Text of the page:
The Democracy Project

A History, a Crisis, a Movement
Narrated by: Grover Gardner
Length: 9 hrs and 38 mins
Categories: History, American
4.5 out of 5 stars (167 ratings)

$14.95/month after 30 days. Cancel anytime.

OR
In Cart

Publisher's Summary

A bold rethinking of the most powerful political idea in the world - democracy - as seen through the lens of the most transformative political movements of our time and the story of how radical democracy can yet transform America.

Democracy has been the American religion since before the Revolution - from New England town halls to the multicultural democracy of Atlantic pirate ships. But can our current political system, one that seems responsive only to the wealthiest among us and leaves most Americans feeling disengaged, voiceless, and disenfranchised, really be called democratic? And if the tools of our democracy are not working to solve the rising crises we face, how can we - average citizens - make change happen?

David Graeber, one of the most influential scholars and activists of his generation, takes listeners on a journey through the idea of democracy, provocatively reorienting our understanding of pivotal historical moments, and extracts their lessons for today - from the birth of Athenian democracy and the founding of the United States of America to the global revolutions of the 20th century and the rise of a new generation of activists. Underlying it all is a bracing argument that in the face of increasingly concentrated wealth and power in this country, a reenergized, reconceived democracy - one based on consensus, equality, and broad participation - can yet provide us with the just, free, and fair society we want.

The Democracy Project tells the story of the resilience of the democratic spirit and the adaptability of the democratic idea. It offers a fresh take on vital history and an impassioned argument that radical democracy is, more than ever, our best hope.

©2013 David Graeber (P)2013 Random House Audio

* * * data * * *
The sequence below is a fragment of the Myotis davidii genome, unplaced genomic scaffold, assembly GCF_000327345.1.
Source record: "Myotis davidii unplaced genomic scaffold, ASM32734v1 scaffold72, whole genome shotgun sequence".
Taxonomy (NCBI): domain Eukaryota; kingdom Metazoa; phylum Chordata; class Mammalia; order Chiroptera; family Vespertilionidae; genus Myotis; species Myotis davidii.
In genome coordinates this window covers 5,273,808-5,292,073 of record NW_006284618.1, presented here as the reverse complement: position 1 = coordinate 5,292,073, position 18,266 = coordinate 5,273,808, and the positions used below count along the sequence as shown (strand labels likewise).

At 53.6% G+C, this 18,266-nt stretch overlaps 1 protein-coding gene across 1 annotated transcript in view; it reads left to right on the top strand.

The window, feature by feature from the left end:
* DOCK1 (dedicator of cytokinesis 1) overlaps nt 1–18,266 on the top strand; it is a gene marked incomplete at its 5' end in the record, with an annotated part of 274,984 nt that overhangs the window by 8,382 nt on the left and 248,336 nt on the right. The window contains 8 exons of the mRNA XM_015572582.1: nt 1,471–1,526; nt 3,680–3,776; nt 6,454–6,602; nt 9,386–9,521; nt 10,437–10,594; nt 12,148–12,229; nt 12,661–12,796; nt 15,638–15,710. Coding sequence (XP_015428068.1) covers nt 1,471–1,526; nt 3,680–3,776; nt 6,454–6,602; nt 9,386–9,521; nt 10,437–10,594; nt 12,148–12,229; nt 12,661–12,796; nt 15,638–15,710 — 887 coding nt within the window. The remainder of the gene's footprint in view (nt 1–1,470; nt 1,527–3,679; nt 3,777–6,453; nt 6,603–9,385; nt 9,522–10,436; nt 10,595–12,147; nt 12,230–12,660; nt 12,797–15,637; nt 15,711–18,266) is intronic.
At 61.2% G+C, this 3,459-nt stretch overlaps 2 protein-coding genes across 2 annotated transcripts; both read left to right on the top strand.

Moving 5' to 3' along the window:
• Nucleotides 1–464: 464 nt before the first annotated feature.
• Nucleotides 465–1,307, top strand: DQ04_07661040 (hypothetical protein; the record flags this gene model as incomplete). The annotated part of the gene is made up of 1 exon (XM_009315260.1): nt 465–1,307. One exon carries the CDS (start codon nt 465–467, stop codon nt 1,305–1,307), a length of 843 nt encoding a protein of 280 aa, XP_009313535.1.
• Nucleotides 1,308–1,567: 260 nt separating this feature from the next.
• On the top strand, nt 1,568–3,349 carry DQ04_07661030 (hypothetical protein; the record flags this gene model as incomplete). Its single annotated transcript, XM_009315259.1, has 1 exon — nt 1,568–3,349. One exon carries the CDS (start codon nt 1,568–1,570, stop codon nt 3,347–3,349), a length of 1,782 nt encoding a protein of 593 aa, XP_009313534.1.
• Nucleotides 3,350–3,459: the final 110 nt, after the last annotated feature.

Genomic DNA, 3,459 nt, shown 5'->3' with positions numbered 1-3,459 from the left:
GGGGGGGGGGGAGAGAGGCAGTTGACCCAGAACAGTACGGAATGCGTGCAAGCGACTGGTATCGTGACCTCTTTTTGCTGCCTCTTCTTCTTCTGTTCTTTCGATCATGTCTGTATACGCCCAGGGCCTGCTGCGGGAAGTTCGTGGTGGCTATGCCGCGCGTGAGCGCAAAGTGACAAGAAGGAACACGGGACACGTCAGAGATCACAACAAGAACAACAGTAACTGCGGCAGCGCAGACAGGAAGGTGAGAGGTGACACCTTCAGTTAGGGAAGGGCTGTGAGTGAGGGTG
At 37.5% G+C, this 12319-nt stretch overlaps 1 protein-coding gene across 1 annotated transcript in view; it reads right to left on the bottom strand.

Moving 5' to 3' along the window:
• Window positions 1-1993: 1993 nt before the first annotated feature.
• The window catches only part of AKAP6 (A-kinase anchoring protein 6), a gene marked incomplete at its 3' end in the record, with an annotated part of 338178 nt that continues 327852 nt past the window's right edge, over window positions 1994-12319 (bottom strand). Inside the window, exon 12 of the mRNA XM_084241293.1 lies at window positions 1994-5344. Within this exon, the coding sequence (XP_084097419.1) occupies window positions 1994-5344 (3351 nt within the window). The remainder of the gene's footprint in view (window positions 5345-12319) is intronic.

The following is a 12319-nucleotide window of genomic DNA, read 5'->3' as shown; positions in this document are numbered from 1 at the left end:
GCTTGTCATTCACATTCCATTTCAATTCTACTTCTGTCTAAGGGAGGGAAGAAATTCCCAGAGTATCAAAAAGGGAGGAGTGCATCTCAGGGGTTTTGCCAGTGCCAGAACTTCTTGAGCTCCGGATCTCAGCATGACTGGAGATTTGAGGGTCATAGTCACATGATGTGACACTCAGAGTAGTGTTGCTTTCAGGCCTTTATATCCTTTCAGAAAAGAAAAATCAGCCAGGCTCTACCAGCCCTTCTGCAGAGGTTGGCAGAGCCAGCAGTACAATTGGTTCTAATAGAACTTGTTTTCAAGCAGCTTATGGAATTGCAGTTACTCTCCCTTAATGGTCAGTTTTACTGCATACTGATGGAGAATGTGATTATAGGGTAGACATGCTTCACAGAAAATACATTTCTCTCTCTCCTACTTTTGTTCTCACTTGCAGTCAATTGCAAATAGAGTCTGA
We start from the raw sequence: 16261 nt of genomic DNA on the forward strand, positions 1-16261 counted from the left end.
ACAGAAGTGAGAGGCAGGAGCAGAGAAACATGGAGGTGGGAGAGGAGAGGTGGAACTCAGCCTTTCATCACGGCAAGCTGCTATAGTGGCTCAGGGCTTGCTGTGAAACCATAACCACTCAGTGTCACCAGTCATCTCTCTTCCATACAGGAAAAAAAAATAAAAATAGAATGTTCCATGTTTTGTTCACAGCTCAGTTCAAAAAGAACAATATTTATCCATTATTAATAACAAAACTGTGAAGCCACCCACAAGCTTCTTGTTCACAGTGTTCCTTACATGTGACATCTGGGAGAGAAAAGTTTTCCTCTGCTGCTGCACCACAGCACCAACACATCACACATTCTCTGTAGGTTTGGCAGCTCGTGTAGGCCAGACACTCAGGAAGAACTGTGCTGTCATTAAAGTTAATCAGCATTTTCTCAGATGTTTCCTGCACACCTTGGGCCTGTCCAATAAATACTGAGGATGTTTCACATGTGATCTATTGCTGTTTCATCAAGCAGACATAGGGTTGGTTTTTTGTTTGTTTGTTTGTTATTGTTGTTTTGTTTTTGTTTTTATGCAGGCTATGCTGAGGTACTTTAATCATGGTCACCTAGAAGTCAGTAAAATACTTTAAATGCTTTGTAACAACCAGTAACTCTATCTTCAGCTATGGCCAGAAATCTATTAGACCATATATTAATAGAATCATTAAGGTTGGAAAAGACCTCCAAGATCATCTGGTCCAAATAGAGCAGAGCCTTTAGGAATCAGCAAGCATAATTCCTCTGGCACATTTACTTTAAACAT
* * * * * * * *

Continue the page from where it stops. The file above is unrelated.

What members say

Average Customer Ratings

Overall

  • 4.5 out of 5 stars
  • 5 Stars
    113
  • 4 Stars
    38
  • 3 Stars
    11
  • 2 Stars
    2
  • 1 Stars
    3

Performance

  • 4.5 out of 5 stars
  • 5 Stars
    108
  • 4 Stars
    27
  • 3 Stars
    5
  • 2 Stars
    1
  • 1 Stars
    2

Story

  • 4.5 out of 5 stars
  • 5 Stars
    95
  • 4 Stars
    35
  • 3 Stars
    9
  • 2 Stars
    3
  • 1 Stars
    3

Reviews - Please select the tabs below to change the source of reviews.

Sort by:
Filter by:
  • Overall
    5 out of 5 stars
  • Performance
    5 out of 5 stars
  • Story
    5 out of 5 stars

Must-read: such insight, an awakening!

What did you love best about The Democracy Project?

This is one of the handful of gems that make you think in profoundly-different ways.

I heard excellent reviews of Mr. Graeber's book "Debt: the First 5000 Years", but I thought I'd like a more general book to start with and this was perfect.

Explores our assumptions of "democracy", and how Corporate and Government bureaucracy are top-down hierarchies which are quite simply contrary to real democracy.

I've often assumed "anarchism" was somehow extreme or unrealistic, but this book made a very compelling case for how horizontal decision-making is desirable and even practical, featuring numerous real-life examples along with common sense analogies.

This book also tackles the morality of debt and the morality of work head-on, most relevant and fascinating!

What did you like best about this story?